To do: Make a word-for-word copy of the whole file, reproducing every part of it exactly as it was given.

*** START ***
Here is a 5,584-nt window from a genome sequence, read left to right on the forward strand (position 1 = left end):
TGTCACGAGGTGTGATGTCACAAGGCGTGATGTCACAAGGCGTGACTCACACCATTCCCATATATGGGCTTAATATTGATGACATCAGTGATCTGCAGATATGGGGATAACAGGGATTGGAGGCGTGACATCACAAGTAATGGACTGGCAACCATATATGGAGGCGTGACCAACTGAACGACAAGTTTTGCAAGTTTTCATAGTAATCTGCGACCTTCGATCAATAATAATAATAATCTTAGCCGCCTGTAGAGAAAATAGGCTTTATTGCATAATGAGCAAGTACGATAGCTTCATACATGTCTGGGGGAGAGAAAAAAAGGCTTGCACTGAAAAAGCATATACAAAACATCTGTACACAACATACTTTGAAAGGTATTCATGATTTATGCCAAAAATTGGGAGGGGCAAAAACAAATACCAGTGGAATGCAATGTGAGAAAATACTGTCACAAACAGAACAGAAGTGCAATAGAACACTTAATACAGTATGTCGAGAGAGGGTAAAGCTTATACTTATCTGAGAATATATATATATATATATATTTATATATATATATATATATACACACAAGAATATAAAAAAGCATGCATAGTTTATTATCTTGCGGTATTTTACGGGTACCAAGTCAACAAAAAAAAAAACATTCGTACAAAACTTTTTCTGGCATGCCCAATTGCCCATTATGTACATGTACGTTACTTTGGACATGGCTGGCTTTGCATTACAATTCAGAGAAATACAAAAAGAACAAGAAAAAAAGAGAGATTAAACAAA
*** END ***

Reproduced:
Here is a 5,584-nt window from a genome sequence, read left to right on the forward strand (position 1 = left end):
TGTCACGAGGTGTGATGTCACAAGGCGTGATGTCACAAGGCGTGACTCACACCATTCCCATATATGGGCTTAATATTGATGACATCAGTGATCTGCAGATATGGGGATAACAGGGATTGGAGGCGTGACATCACAAGTAATGGACTGGCAACCATATATGGAGGCGTGACCAACTGAACGACAAGTTTTGCAAGTTTTCATAGTAATCTGCGACCTTCGATCAATAATAATAATAATCTTAGCCGCCTGTAGAGAAAATAGGCTTTATTGCATAATGAGCAAGTACGATAGCTTCATACATGTCTGGGGGAGAGAAAAAAAGGCTTGCACTGAAAAAGCATATACAAAACATCTGTACACAACATACTTTGAAAGGTATTCATGATTTATGCCAAAAATTGGGAGGGGCAAAAACAAATACCAGTGGAATGCAATGTGAGAAAATACTGTCACAAACAGAACAGAAGTGCAATAGAACACTTAATACAGTATGTCGAGAGAGGGTAAAGCTTATACTTATCTGAGAATATATATATATATATATATTTATATATATATATATATATACACACAAGAATATAAAAAAGCATGCATAGTTTATTATCTTGCGGTATTTTACGGGTACCAAGTCAACAAAAAAAAAAACATTCGTACAAAACTTTTTCTGGCATGCCCAATTGCCCATTATGTACATGTACGTTACTTTGGACATGGCTGGCTTTGCATTACAATTCAGAGAAATACAAAAAGAACAAGAAAAAAAGAGAGATTAAACAAA